Figure 2 illustrates a similar structure wherein the light beam 11-1 is reflected by diffraction grating 21-1 to form reflected beam 11-2. As in the situation where diffraction grating 21-1 passes light beam 11-1, the reflected beam 11-2 is swept across detector 40 as the disk 20 is rotated about its axis 20a.
Figures 3A and 3B illustrate the structure of this invention in greater detail. As shown in Figure 3A, eight diffraction grating facets 21-1 through 21-8 are formed on disk 20. Disk 20 has formed through its center an opening 22 through which a rotational shaft is mounted. We have discovered that the location of opening 20 is not crucial to the successful operation of the encoding disk of this invention and that the location of this opening relative to the facets 21-1 through 21-8 has no effect upon the output signal produced by detector 40 in the structures of both Figure 1 and Figure 2. Thus, as shown in Figure 3B, opening 22 can be precisely centered in disk 20 as shown with opening 22-0. Alternatively, opening 22 can be centered above the precise center of disk 20 as shown by opening 22-1, to the left of this precise center as shown by opening 22-2, below this precise center as shown by opening 22-3 and to the right of this precise center as shown by opening 22-4 or in fact anywhere else. In all of these cases, the encoding disk 20 when rotated, will produce a diffracted signal which strikes the detector 40 at precisely the correct time to produce an encoded output signal completely independent of the location of the opening 22 in the disk 20. Obviously, if the center of rotation is placed at such a point where the facet does not intercept the light beam (which would be the case for some facets were the center to be placed at 22-5), no light would be diffracted and therefor detector 40 would not receive a signal. However, the facets that would receive light would diffract accurately the encoded information. It should be apparent that a physical opening in the disk need not be made and that locations 22-1 to 22-5 are merely locations of the center of rotation. The disk could indeed be held by its edges or attached to a shaft by some form of adhesive or even formed on the end of a shaft.
In operation, as disk 20 rotates, the radiation 11-1 from source 10 is diffracted through an angle by the grating 21-k where k is an integer given by 1<k<K.. As the disk 20 rotates, the plane of diffraction rotates. The plane of diffraction is the plane defined by light beam 11-1 and diffracted beam 11-2. Since a linear grating is used on disk 20 (i.e., each of gratings 21-k is linear), the plane of diffraction is orthogonal to the direction of the grating grooves and,we have discovered, is completely independent of the centering of the disk containing the grating. At an appropriate angle, the diffracted light will intercept the detector 40 and produce an electrical signal that will indicate the angular position of the disk. For a multiplicity of K linear gratings, such as shown in Figures 1, 2, and 3A, 3B, signals are produced by detector 40 whose temporal spacing is determined solely by the accuracy of the original placement of the gratings on the encoded disk 20 and the angular velocity of the disk in the mechanical system. Thus, the signals produced by detectors 40 are independent of the centering of opening 22 in disk 20.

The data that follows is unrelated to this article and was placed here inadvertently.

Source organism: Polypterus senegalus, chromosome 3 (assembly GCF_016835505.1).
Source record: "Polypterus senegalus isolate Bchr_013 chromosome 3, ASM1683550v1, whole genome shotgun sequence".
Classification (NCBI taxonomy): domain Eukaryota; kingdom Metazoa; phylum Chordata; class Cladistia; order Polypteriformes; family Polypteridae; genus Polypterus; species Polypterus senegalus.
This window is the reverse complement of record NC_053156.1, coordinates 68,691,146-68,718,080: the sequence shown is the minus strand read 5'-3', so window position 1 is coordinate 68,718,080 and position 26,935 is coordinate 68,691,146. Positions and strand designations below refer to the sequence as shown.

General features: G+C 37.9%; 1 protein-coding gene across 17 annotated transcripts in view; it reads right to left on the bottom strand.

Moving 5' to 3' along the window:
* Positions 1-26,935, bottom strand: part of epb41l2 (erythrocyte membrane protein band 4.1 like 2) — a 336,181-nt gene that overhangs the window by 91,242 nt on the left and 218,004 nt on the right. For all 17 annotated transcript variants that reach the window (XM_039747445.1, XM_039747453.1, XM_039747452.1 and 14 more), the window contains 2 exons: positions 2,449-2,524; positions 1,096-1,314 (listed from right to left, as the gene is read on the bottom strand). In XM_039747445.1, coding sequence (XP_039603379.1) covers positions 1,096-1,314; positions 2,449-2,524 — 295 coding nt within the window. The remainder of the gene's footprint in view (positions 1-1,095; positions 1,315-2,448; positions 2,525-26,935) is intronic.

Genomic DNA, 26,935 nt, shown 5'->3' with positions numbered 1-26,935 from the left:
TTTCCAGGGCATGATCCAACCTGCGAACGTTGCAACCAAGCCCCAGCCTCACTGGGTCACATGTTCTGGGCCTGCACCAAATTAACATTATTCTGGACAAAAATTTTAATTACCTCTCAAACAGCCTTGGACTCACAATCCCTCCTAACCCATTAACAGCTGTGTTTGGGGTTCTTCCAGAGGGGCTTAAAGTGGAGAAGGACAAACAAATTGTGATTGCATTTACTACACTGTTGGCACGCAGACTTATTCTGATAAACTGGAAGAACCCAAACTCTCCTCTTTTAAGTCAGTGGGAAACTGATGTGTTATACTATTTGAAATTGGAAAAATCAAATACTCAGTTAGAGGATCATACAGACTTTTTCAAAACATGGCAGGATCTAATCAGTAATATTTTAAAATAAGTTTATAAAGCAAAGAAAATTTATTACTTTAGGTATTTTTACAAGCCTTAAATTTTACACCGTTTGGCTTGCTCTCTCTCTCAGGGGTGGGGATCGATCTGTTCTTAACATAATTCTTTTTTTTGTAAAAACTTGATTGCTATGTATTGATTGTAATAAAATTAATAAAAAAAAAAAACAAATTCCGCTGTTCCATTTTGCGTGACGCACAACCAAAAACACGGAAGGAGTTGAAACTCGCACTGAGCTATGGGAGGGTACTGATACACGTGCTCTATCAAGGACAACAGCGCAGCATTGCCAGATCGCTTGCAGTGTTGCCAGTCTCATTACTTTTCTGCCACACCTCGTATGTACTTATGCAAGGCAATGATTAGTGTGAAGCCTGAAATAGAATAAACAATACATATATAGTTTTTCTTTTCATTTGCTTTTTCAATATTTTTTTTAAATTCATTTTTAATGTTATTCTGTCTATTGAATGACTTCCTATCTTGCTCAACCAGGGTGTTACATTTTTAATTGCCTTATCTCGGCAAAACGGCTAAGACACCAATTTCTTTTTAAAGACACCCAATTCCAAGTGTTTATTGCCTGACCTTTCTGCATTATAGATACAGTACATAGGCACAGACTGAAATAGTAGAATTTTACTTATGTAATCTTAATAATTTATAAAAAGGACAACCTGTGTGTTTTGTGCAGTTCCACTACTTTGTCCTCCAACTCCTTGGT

In the manufacture of disks 20, diffraction gratings such as 21-1 through 21-K (Figure 1) can be produced by the interference of two beams of mutually coherent light by a process of interference and the diffraction grating so produced is termed a holographic grating. Furthermore, by the nature of holography, the diffraction grating so produced can be superimposed to produce areas on a disk such as disk 20 that will diffract multiple spots that can be used to improve the numerical aperture of the diffracted radiation in a system where a large number of gratings are used. The numerical aperture NA of the diffracted radiation is defined as NA=Nsin e/2 where N is the index of refraction of the medium and 6 is the angle as shown in Figure 4. This multiple grating approach can also be used to produce phase signals through the use of multiple detectors for even higher resolution of the angular position of the. disk. In the schematic, parallel light beam 11-1 is focused by lens 25 onto diffraction grating 21-k to form a light beam 41-1 which converges onto detector 40 with angle 6.
The operation of this system is not dependent upon any particular angle of incidence of radiation 11-1 (Figure 1) nor on a particular angle of diffraction or on the color or frequency of the radiation produced by radiation source 10 (Figure 1). The diffraction grating lines of a particular facet 21-k do not have to be parallel to a radius of the disk. Rather, the facets can each be boundless extending over the total area of the disk. Moreover, each facet can be superimposed upon other facets. When the word "facet" is used in the specification, it is used to refer to conveniently truncated borderless linear diffraction gratings.